Stakeholders See Opportunity in IRA Clean Truck Measures

Hypertruck ERX Thomas Healy of Hyliion said, “We are excited to share that our Hypertruck ERX will qualify for the $40,000 tax credit” included in the bill. (Hyliion)

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Trucking stakeholders see early potential for the industry in clean-air provisions included in the Inflation Reduction Act — mostly as it relates to boosting adoption of zero-emission trucks — but success hinges on how those aspects of the law are ultimately implemented.

The bill, signed by President Joe Biden on Aug. 16, provides billions in tax credits to expand the number of zero-emission commercial trucks on the road, along with the fueling and charging infrastructure they require. While the bill’s overall value is pegged at $737 billion, the lion’s share — $369 billion — is earmarked to address climate change and energy independence.

“With the amount of money available for incentivizing medium- and heavy-duty trucks — 30% of the cost of a new truck up to $40,000, and the $100,000 for electric infrastructure — those pieces actually pull forward electrification,” Mike Roeth, executive director of the North American Council for Freight Efficiency, told Transport Topics. “I think this will definitely hurry up and get people off the sidelines, and even help scale. That’s a lot of money.”



One carrier executive who’s eyeing eventual adoption of some electric trucks agreed, but said the devil is in the details.

“The legislation will certainly fast-track fleets to clean vehicles faster than before,” said Brian Matthews, vice president of operations at American Central Transport, a Liberty, Mo.-based carrier with about 300 trucks. “But, I believe, in the legislation you have to receive grants first in order to get the credits for the charging stations. So, we need to do some more research in the area and see what comes of the National Electric Vehicle Infrastructure formula program for the state of Missouri and nationally as well.” NEVI is part of the Infrastructure Investment and Jobs Act that Biden signed last year.

“We have a small fleet of day cab trucks that have the potential to be converted to heavy-duty commercial EVs before our over-the-road fleet,” Matthews added.

Truck makers see the legislation as a next step to advance efforts they already have underway.

Daimler Truck North America, the leader in Classes 6-8 U.S. retail sales according to Wards Intelligence, called IRA an “unprecedented investment” in clean energy and domestic clean energy industries. The company holds the long-term ambition to transition all of its new vehicle sales to exclusively carbon-neutral (in driving operation) by 2039.

Jacqueline Gelb, vice president of government affairs at Navistar Inc., which makes International trucks, said IRA “provides certainty as Navistar and the transportation industry are making significant investments to accelerate the impact of sustainable mobility.”

Magnus Koeck, vice president of strategy at Volvo Trucks North America, said, “We’ve seen since our customer launch of the VNR Electric that areas with incentives have had higher adoption rates.”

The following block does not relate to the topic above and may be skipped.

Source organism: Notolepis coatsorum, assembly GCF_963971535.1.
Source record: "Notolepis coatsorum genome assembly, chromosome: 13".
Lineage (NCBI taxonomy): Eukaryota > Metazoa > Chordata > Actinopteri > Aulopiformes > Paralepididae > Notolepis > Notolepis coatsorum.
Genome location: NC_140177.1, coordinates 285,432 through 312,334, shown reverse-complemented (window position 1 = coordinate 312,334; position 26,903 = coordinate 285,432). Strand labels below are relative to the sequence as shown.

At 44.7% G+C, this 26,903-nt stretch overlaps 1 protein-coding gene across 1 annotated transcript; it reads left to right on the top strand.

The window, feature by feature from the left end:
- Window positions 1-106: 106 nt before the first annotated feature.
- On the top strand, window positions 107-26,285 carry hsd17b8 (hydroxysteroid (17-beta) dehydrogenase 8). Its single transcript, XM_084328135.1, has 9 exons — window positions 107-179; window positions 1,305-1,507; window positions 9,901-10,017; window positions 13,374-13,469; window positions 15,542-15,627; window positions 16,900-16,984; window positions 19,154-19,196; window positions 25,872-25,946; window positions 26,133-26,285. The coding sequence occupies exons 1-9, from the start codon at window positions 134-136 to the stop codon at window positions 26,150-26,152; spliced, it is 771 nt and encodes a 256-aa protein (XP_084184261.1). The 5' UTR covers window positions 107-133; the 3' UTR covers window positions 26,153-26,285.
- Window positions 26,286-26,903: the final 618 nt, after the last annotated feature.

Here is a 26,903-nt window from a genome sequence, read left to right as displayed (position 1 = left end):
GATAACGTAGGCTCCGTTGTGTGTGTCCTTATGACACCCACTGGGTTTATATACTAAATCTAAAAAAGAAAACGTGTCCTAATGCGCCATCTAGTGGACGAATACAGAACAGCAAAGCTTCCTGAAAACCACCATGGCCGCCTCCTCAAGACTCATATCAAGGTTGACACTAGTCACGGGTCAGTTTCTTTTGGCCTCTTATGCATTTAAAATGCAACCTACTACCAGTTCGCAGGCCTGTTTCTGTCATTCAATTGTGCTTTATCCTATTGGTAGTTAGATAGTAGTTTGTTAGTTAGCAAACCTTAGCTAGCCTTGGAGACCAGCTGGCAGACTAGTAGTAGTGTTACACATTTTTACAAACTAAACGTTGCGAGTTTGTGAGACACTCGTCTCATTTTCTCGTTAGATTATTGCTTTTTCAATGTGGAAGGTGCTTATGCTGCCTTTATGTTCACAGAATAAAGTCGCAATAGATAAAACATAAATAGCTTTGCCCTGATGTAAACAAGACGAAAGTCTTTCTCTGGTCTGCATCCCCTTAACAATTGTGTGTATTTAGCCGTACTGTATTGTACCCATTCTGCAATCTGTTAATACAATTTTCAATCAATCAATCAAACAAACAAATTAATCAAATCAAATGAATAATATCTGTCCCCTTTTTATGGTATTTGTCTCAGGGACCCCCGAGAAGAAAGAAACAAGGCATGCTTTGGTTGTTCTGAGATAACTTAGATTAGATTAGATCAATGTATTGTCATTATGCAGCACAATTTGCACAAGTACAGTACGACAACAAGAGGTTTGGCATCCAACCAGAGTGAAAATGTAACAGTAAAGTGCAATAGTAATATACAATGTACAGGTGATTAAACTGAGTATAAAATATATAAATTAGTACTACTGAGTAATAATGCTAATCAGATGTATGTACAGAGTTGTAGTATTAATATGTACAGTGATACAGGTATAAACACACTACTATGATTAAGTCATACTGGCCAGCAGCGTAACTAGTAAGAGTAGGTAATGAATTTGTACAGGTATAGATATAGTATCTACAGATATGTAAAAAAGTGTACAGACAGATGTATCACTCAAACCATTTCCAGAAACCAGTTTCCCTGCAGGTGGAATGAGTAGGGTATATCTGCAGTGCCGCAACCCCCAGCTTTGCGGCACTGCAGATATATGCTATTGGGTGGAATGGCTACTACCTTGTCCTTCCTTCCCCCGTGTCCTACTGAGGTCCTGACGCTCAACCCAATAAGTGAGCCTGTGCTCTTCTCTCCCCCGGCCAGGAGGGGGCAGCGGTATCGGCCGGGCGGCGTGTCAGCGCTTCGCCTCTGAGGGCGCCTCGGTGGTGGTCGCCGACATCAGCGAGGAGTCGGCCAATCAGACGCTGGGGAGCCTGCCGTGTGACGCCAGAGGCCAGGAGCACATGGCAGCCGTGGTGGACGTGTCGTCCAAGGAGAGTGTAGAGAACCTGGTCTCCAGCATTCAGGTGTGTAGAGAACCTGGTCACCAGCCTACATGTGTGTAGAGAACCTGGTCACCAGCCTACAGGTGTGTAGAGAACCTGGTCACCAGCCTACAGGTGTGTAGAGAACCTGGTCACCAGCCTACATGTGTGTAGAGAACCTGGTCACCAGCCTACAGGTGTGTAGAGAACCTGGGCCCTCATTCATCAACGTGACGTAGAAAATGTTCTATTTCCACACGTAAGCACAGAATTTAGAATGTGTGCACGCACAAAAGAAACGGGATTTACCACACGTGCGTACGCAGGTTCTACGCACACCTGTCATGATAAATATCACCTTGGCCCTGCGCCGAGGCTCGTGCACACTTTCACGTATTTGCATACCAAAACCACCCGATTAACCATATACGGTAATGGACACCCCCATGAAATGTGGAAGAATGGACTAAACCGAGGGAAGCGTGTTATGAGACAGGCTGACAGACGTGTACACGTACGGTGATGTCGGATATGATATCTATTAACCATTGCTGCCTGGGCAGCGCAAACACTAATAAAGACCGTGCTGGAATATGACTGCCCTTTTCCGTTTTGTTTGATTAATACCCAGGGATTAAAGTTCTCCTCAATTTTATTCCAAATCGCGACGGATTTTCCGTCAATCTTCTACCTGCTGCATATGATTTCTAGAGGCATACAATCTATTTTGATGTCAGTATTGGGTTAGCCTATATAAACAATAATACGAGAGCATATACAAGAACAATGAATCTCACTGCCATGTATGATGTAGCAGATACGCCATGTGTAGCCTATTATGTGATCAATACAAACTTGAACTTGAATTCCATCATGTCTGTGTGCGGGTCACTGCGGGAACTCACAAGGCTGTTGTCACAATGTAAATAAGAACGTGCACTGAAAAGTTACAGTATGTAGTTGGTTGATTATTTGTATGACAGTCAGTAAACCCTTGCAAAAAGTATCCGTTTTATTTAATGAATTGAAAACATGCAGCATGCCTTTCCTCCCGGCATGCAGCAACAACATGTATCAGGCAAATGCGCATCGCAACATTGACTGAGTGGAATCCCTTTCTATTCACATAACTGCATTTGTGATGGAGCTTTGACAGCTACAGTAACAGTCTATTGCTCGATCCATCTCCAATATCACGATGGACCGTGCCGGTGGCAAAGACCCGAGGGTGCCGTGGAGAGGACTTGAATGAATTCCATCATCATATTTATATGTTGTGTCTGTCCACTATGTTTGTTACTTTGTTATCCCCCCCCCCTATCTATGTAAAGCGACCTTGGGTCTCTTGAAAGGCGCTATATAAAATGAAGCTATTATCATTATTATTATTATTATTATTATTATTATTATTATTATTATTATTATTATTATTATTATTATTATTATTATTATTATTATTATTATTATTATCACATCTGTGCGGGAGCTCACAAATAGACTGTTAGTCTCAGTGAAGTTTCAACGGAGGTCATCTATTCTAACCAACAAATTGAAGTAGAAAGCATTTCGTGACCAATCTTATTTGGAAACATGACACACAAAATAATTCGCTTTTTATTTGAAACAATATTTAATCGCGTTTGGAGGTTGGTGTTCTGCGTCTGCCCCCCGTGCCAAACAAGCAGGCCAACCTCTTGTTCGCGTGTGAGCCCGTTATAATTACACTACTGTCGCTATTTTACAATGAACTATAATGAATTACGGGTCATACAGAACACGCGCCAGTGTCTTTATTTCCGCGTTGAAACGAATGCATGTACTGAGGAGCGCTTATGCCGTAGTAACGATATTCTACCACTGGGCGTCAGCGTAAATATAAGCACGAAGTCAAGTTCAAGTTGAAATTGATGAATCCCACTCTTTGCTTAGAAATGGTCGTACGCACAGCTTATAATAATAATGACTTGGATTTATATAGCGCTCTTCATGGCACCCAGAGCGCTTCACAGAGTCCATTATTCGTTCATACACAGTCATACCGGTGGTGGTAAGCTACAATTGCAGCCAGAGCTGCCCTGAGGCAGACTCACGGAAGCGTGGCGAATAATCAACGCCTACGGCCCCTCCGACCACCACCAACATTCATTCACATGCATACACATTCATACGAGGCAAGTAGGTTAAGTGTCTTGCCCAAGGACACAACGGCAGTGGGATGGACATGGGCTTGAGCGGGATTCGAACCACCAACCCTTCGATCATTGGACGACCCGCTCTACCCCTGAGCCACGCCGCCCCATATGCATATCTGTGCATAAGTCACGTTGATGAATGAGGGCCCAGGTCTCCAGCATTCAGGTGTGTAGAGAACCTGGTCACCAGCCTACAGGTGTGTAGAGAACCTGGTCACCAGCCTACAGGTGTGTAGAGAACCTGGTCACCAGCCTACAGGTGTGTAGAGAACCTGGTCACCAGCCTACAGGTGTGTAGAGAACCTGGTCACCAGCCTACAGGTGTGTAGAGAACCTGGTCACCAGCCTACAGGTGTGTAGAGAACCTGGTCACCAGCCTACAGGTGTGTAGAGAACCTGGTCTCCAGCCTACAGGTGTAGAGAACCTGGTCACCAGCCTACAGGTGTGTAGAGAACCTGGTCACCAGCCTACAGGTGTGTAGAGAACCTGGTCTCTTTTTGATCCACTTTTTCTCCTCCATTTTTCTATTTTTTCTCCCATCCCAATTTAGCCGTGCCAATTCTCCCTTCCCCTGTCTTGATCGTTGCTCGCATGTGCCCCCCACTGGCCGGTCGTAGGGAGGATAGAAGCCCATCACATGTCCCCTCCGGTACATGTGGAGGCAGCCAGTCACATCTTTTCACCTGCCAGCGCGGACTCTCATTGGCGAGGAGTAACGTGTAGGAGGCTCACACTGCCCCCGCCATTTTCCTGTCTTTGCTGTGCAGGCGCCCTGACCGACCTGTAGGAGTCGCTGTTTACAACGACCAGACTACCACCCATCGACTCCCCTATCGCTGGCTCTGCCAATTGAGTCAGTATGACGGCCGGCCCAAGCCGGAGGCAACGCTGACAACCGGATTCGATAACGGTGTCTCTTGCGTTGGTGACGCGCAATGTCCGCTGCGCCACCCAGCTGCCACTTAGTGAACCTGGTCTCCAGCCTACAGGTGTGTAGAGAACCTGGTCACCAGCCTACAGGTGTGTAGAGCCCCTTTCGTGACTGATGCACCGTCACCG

David Galbraith, vice president of global brand and marketing at Mack Trucks, said IRA’s incentives will “help us achieve our goal of 35% of our sales to be zero-emission vehicles by 2030.”

VTNA and Mack are brands of Volvo Group.

Partners for a ZEV Future, a new advocacy group, noted IRA includes, among other provisions:

  • $1 billion in grants and rebates for clean Classes 6-7 heavy-duty vehicles
  • advanced manufacturing and clean fuel production credits — including $2 billion for domestic manufacturing retooling grants
  • $6 billion in grant funding to the Environmental Protection Agency for environmental and climate justice block grants, and for the purchase and installation of zero-emission equipment at ports.

Cummins Inc. CEO Jennifer Rumsey said the company sees IRA as an opportunity to increase U.S. manufacturing capacity and grow jobs “in all of these different technologies that support our strategy — Destination Zero — to decarbonize our industry.” She made the comment at a White House roundtable discussion in August, before the bill was approved.

Cummins noted IRA included incentives for development of low- and no-carbon technologies, including battery and fuel cell electric, as well as low- and no-carbon fuels like hydrogen that could be used with those technologies. Hydrogen can also fuel traditional platforms, such as internal combustion engines, to reduce carbon.

Zero-emissions truck maker Nikola Corp. in a statement said IRA touches nearly every aspect of its business model. It noted the bill’s hydrogen production tax credit of up to $3 per kilogram is significant because “it instantly provides a drastic reduction of one of the most costly components of total cost of ownership, hydrogen fuel (for fuel cells).”

Thomas Healy, founder and CEO of Hyliion Inc., said, “We are excited to share that our Hypertruck ERX (extended range electric powertrain) will qualify for the $40,000 tax credit” included in the bill. Hyliion noted incentivizing a tech-neutral approach to decarbonization allows for a larger playing field that supports the emergence of new, innovative ideas to tackle a serious problem.

Roeth at NACFE added, “With respect to alternatives like natural gas, hybridization or renewable diesel (available now), IRA also makes those benefits and consequences clearer, so that there is less confusion in this messy middle (packed with existing and emerging alternatives to traditional diesel).”

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